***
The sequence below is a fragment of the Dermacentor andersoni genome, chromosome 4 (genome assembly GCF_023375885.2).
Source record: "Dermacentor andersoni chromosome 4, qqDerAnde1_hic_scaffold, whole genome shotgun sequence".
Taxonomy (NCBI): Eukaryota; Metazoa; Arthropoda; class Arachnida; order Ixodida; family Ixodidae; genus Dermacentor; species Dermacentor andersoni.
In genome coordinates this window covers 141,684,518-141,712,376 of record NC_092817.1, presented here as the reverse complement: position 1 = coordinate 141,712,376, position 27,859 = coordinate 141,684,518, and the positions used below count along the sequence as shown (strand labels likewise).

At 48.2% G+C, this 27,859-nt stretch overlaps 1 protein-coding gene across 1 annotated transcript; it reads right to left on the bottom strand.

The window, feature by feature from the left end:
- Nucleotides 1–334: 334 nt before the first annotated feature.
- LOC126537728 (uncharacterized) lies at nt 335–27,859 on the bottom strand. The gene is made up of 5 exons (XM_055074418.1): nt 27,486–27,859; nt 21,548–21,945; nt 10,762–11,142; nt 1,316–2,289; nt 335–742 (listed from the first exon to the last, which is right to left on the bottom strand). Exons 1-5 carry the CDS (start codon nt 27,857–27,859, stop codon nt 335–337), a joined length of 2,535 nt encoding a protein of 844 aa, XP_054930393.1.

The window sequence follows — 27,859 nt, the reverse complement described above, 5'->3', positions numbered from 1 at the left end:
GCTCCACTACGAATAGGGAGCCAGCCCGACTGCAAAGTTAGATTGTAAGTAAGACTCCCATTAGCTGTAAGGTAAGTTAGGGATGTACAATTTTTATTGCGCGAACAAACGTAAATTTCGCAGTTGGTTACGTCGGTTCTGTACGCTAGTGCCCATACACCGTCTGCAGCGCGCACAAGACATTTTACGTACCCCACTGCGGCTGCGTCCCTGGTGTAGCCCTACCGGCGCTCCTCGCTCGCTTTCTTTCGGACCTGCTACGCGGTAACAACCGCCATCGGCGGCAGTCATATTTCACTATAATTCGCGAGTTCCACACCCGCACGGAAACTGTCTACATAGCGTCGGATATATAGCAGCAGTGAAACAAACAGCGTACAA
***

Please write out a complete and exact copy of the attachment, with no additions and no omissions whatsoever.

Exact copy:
The sequence below is a fragment of the Dermacentor andersoni genome, chromosome 4 (genome assembly GCF_023375885.2).
Source record: "Dermacentor andersoni chromosome 4, qqDerAnde1_hic_scaffold, whole genome shotgun sequence".
Taxonomy (NCBI): Eukaryota; Metazoa; Arthropoda; class Arachnida; order Ixodida; family Ixodidae; genus Dermacentor; species Dermacentor andersoni.
In genome coordinates this window covers 141,684,518-141,712,376 of record NC_092817.1, presented here as the reverse complement: position 1 = coordinate 141,712,376, position 27,859 = coordinate 141,684,518, and the positions used below count along the sequence as shown (strand labels likewise).

At 48.2% G+C, this 27,859-nt stretch overlaps 1 protein-coding gene across 1 annotated transcript; it reads right to left on the bottom strand.

The window, feature by feature from the left end:
- Nucleotides 1–334: 334 nt before the first annotated feature.
- LOC126537728 (uncharacterized) lies at nt 335–27,859 on the bottom strand. The gene is made up of 5 exons (XM_055074418.1): nt 27,486–27,859; nt 21,548–21,945; nt 10,762–11,142; nt 1,316–2,289; nt 335–742 (listed from the first exon to the last, which is right to left on the bottom strand). Exons 1-5 carry the CDS (start codon nt 27,857–27,859, stop codon nt 335–337), a joined length of 2,535 nt encoding a protein of 844 aa, XP_054930393.1.

The window sequence follows — 27,859 nt, the reverse complement described above, 5'->3', positions numbered from 1 at the left end:
GCTCCACTACGAATAGGGAGCCAGCCCGACTGCAAAGTTAGATTGTAAGTAAGACTCCCATTAGCTGTAAGGTAAGTTAGGGATGTACAATTTTTATTGCGCGAACAAACGTAAATTTCGCAGTTGGTTACGTCGGTTCTGTACGCTAGTGCCCATACACCGTCTGCAGCGCGCACAAGACATTTTACGTACCCCACTGCGGCTGCGTCCCTGGTGTAGCCCTACCGGCGCTCCTCGCTCGCTTTCTTTCGGACCTGCTACGCGGTAACAACCGCCATCGGCGGCAGTCATATTTCACTATAATTCGCGAGTTCCACACCCGCACGGAAACTGTCTACATAGCGTCGGATATATAGCAGCAGTGAAACAAACAGCGTACAA